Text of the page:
Opinion piece in the South Bend Tribune:
There goes the neighborhood. We do not know if that was Sarah Palin's initial response to the news that a journalist writing a book about her had rented the house next to hers in Wasilla, Alaska. But who could blame her if it was?
As it is, the response Palin did share on Facebook seems tellingly uneven, as if Joe McGinniss' decision to move in next door had knocked her off her game. One moment, she's chirping with trademark insouciance about how she might bake him a blue-berry pie to welcome him to the neighborhood. The next, she is talking about raising the fence between her house and his.
In the same Facebook posting, Palin also suggested, with smarmy innuendo, that from his new home, the author could see into her daughter's bedroom. Palin did not explain why he would wish to do so.
McGinniss' move has stirred controversy beyond Wasilla. A posting on Slate.com strongly defended his "immersion" journalism. At the other end of the opinion spectrum, the author has received death threats from angry Palin fans. Among McGinniss' more hinged critics, the word "creepy" gets used a lot. Even in defending him, the piece on Slate.com likened him to a stalker.
For his part, McGinniss told NBC's "Today" show that "creepy is as creepy does" — whatever that means — and portrayed his decision to rent the house next door as coincidental. He needed to live in Wasilla for the summer while doing his research, it was a great house at a great price, and it just happened to be next door to the woman he is writing about.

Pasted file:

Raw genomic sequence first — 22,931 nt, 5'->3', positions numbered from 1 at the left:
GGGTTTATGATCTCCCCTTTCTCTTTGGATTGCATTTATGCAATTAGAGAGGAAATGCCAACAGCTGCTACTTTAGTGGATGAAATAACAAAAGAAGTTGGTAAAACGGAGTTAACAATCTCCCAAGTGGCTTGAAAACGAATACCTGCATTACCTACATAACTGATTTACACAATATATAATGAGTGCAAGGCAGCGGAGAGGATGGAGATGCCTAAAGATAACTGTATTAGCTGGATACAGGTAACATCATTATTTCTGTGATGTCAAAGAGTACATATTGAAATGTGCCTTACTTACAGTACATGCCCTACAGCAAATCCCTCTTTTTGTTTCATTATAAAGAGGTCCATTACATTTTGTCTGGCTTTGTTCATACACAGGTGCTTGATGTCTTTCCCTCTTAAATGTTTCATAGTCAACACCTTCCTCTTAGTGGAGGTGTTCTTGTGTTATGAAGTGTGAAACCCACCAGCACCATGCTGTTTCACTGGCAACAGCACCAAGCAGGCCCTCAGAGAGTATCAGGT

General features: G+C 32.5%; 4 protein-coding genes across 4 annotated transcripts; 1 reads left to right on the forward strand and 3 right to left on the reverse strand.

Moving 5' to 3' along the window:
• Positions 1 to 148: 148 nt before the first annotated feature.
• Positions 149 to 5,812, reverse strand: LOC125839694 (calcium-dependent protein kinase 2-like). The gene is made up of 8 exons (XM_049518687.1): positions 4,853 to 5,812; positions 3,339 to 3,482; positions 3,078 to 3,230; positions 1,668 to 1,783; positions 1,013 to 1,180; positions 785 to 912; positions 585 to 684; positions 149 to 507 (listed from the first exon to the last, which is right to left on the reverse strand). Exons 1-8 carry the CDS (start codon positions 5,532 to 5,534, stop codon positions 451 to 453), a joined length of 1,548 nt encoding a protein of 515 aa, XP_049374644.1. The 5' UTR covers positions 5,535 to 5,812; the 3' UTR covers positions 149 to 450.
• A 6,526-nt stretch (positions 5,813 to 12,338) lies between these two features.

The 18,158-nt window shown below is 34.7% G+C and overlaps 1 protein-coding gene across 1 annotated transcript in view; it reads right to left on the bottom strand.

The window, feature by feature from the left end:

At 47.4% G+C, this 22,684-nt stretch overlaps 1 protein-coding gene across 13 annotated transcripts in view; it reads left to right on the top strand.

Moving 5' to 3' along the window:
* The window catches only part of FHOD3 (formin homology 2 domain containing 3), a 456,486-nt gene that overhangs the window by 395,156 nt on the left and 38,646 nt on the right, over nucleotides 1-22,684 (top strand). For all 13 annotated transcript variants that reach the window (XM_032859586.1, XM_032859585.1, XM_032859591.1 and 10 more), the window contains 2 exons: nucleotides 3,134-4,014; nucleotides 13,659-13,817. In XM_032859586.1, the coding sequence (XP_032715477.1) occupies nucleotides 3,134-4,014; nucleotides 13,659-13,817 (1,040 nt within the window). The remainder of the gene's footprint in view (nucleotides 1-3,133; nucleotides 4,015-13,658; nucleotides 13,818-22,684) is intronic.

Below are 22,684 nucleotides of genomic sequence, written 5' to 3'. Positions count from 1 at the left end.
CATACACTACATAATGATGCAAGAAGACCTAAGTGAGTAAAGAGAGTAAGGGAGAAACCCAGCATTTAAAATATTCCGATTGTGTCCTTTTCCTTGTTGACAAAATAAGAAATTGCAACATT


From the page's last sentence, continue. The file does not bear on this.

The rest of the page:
If ever there is a Museum of Disingenuous Explanations, that one will deserve its own wing. And here, let us stipulate three things:
One, McGinniss is pulling an obvious stunt that ultimately benefits both parties: It helps him sell books; it helps her sell herself as a victim of the "lamestream" media.
Two, McGinniss is perfectly within his rights to rent this house — or any other he desires.
Three, Palin is, of her own doing, a public figure and as such, must accept intense, even intrusive, media scrutiny.
But even stipulating all that, it's hard to be sanguine about the uncomfortable nearness McGinniss has foisted upon his subject. Not that you can't understand why he'd want to write about her. Palin is, second only to the president himself, the most compelling figure in American politics — and the most polarizing. For some, she is the folksy, straight-talkin' avatar of conservative principles, while for others she is the leader of an intellectually incoherent movement that has no idea where it's going but seems in a hurry to get there.
Under neither interpretation, however, does she forfeit her humanity or her right to expect that she will be treated with basic human decency. And stalking another person — sorry, but when even your friends call you a stalker, you're a stalker — violates that expectation. This is not immersion or even intrusion. This is invasion.
Unfortunately, invasion has become the media's default means of covering the rich and famous. Ask Brad Pitt, Sandra Bullock, Tom Cruise. They all enjoy the mixed blessing of being celebrities in an era where lines of propriety have been all but erased and too close is never close enough — an era where you are never out of camera range and folks seem to think themselves entitled to your deepest feelings, failings, secrets and fears, as if public people had no right to private lives.
Indeed, if I were Pitt, Bullock or Cruise, I'd make offers on the houses next to mine just in case McGinniss has given somebody ideas.
We have, many of us, chosen to forget this, but the mere fact of being well known does not make an individual abstract or theoretical, nor does it absolve us of the obligation to treat them as we'd wish to be treated. People have the right to live peaceably and privately within their own walls.
Even Sarah Palin.
Ya know, I honestly think there should be laws against some of what the paparazzi does. I've heard stories of how people from TMZ have almost caused car accidents in their attempts to get stuff. I personally think it's disgusting that a celebrity can't go to a deli without having fifty pictures taken of them.
Shocker of shockers, Bill Maher and Van Jones are on Palin's side too:
Where was all of this "Parent's Party" thing during the 2008 election?
Here's an interesting take on Palin's Branstad endorsement: